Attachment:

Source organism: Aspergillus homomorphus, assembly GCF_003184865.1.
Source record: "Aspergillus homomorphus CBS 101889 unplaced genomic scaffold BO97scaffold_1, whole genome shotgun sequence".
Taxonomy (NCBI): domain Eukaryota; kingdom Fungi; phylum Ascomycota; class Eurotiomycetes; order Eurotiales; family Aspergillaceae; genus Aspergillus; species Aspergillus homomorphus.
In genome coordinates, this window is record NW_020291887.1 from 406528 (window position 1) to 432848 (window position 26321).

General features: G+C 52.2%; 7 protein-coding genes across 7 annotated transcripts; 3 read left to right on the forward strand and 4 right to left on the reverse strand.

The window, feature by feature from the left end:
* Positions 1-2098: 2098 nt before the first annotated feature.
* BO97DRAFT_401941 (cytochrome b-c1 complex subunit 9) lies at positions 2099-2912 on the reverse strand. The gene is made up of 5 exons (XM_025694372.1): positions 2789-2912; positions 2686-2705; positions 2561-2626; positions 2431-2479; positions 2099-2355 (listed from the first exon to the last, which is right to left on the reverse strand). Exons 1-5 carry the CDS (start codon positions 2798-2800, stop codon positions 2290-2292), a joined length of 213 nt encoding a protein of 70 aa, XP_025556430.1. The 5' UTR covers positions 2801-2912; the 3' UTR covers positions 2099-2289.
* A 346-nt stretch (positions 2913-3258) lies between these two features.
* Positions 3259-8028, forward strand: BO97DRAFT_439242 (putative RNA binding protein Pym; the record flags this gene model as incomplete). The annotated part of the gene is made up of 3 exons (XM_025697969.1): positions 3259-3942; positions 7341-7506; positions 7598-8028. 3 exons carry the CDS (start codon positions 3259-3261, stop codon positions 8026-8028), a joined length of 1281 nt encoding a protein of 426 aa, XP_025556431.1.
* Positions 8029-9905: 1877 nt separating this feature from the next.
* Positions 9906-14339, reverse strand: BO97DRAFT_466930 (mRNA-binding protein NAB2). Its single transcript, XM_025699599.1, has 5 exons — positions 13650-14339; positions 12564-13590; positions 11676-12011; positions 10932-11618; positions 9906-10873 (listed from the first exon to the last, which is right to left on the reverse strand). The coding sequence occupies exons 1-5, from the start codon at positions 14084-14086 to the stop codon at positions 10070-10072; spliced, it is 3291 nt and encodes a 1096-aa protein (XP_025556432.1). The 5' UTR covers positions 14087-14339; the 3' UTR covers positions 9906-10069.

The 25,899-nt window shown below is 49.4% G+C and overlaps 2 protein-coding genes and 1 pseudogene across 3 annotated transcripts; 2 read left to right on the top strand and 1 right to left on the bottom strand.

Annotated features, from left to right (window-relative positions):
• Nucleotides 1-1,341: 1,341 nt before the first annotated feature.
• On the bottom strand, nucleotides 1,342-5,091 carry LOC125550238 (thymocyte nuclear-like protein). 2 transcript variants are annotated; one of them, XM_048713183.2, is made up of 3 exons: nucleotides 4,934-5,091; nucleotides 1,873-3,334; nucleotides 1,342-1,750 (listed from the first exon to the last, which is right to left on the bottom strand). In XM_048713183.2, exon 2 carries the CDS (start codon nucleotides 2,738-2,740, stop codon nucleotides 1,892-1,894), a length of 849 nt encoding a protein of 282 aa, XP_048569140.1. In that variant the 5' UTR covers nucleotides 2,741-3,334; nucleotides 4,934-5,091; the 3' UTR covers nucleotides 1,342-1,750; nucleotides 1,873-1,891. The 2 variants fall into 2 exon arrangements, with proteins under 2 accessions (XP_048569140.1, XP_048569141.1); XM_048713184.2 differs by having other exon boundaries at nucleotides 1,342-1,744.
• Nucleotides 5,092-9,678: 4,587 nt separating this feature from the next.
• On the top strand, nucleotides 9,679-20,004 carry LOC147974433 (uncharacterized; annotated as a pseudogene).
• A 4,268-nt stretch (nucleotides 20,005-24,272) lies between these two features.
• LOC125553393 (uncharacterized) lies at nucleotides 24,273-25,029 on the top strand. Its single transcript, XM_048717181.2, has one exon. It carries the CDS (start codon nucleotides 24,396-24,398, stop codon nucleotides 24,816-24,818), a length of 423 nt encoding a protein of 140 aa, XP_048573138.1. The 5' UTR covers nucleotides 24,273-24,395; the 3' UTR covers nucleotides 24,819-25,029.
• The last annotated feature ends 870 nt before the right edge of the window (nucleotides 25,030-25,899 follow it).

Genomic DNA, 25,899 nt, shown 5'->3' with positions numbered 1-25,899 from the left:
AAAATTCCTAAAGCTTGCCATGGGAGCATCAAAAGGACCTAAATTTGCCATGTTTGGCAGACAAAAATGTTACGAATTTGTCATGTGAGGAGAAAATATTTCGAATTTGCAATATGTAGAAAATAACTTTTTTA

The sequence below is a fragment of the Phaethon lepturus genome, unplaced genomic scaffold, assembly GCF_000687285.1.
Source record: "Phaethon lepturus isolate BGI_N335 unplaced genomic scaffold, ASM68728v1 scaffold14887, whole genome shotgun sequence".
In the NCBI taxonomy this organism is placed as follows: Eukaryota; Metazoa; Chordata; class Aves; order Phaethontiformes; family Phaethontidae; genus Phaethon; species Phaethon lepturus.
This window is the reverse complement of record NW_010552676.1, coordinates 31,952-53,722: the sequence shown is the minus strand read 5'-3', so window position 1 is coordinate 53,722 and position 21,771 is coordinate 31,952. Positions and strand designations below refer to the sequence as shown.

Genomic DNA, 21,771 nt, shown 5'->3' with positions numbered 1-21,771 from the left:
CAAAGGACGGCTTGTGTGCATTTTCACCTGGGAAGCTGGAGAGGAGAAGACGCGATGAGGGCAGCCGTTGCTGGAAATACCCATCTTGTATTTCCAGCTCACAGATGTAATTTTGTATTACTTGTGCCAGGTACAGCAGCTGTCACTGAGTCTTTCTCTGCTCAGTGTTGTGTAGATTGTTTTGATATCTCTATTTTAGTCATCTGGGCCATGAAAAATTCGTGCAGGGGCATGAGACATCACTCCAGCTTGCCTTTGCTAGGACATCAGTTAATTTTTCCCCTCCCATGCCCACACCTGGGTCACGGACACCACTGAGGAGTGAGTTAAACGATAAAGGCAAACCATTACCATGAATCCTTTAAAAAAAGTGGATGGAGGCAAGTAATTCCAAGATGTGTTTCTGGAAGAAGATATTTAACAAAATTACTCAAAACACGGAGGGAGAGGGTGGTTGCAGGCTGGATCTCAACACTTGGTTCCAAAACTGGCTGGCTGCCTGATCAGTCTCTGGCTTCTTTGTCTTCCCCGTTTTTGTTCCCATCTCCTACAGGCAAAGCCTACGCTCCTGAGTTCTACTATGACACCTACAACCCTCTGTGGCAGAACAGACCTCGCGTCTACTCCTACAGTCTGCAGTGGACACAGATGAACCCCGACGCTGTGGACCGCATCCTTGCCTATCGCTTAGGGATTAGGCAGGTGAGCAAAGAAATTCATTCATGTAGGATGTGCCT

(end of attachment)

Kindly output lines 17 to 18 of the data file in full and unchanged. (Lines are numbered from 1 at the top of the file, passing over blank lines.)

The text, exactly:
• Nucleotides 5,092-9,678: 4,587 nt separating this feature from the next.
• On the top strand, nucleotides 9,679-20,004 carry LOC147974433 (uncharacterized; annotated as a pseudogene).